When Viola uttered the word “family” Cornelis paled.  He looked from me to Copper.  “You’re not feeling well,” he said and it was a statement not a question.  “They are too close,” he muttered worriedly.

“Who do you mean?” I asked unsteadily.  The dizziness was making it hard for me to think.

“Your doppelgängers!  They are too close.  That’s why you feel ill.  A hollow feeling?  Dizzy, ears ringing?  Am I right?” Cornelis demanded and I nodded apprehensively.  “You must not get any closer to your doubles from this world!” he said, including both Copper and me.

At the excitable tones from Cornelis, Absinthe poked his head up from the alchemist’s jacket pocket.  The tiny fairy stretched his wings and then fluttered to a long worktable that was covered with charts, maps, and scientific looking implements.  The Green Fairy inspected the maps and drawings carefully.  He was just as thorough when he began to examine the contrivances scattered across the table. Sextant

He was also remarkably silent.  Though I’d never heard him utter an actual word, the tiny skunk-looking fae usually muttered, chirped, or grunted most of the time — especially if he was intrigued by something.  However, Absinthe seemed quite serious as he investigated the strange implements on the long table.

He stopped abruptly when he came to a gleaming brass sextant.  It was beautifully decorated with amethyst cabochons.  The navigation instrument was supported by two exquisitely formed gold mermen.  The apparatus sat on a wooden base of purple streaked mahogany.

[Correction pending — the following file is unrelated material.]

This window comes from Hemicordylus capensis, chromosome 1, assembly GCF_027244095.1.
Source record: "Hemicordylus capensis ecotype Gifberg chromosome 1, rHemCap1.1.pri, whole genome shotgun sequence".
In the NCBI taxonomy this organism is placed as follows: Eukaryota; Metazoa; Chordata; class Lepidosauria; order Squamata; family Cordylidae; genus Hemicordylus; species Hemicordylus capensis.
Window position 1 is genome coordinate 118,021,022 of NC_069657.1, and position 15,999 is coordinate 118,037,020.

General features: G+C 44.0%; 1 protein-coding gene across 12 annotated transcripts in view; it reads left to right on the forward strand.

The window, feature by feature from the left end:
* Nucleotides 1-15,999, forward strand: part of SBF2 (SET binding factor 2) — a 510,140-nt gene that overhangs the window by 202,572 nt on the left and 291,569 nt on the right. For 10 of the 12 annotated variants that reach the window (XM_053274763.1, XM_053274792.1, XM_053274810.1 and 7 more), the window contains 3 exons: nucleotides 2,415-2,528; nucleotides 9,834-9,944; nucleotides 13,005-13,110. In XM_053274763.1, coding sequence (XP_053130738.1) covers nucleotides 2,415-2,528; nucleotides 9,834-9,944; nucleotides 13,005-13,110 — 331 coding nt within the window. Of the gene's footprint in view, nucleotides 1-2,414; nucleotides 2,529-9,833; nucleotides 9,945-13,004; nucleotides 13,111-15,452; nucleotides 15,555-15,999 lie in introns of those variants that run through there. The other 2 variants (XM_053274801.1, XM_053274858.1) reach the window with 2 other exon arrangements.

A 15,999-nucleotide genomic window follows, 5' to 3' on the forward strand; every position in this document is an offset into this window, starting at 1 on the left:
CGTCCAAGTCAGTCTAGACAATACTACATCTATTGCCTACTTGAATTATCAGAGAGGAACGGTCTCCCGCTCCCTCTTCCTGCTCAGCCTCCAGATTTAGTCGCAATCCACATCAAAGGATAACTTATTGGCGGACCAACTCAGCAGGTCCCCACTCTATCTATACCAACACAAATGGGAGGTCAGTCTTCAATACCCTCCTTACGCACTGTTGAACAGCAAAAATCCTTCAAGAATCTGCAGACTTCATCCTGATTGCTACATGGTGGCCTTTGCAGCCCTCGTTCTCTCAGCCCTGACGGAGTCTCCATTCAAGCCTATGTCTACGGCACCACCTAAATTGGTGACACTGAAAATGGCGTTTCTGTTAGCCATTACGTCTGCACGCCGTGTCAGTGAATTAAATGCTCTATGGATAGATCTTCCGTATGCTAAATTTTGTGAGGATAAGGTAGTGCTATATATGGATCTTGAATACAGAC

Absinthe checked the sextant closely, finally muttering very quietly.  However, he still didn’t seem to be himself.  For a moment I wondered if he had a doppelgänger nearby as well.  Then the Green Fairy sighed resignedly.  He looked up at Cornelis and chirped something that the alchemist seem to understand.  They exchanged a sad look.

The Dutchman moved to examine the sextant.  He muttered in much the same manner as Absinthe.  Finally he nodded.  “Yes.  This should do the trick,” Cornelis said with a decisive nod.

He turned gravely to Absinthe.  “Can you take care of the err… the Purple Fairy?” Cornelis asked the tiny Green Fairy, and Absinthe nodded, again with that sad resigned attitude.

green skunk palmThen with a sharp pop Absinthe disappeared.

“What Purple Fairy?” I wanted to know.

The amethyst ape seemed to grasp the fact that was eluding my dizzy noggin.  I struggled to catch up to their thinking, but I felt so woozy.  I vaguely remembered the amethyst ape calling the purple people eater a fae — a fairy.

“Oh you don’t mean?” Cal Hicks gasped with a horrified expression.

Viola echoed Cal’s sudden inhalation, putting a hand to her mouth.  “No.  You can’t mean that very small green creature is going out to confront the giant one eyed one horned flying purple people eater!” the violet chimpanzee housekeeper exclaimed.  “Why the poor little thing won’t last a minute.  Please! Can’t you call him back?”

***

Will the doppelgängers of Felicity and Copper come any closer?  What will befall our heroines if they do?  

Absinthe and Cornelis seemed so sad. Could it mean that the tiny Green Fairy means to sacrifice himself?  What will become of Absinthe if he confronts the purple people eater?  And what about that sextant — what might it do?  Or perhaps I should ask, what kind of trouble can it cause?  Be sure to be at the train station next time!

***

Copyright © 2015 by Teagan Ríordáin Geneviene

All rights reserved.

No part of this book may be reproduced, scanned, or distributed in any printed or electronic form without permission.  Please do not participate in or encourage piracy of copyrighted materials in violation of the author’s rights.

All images are either the property of the author or from Pinterest unless stated otherwise.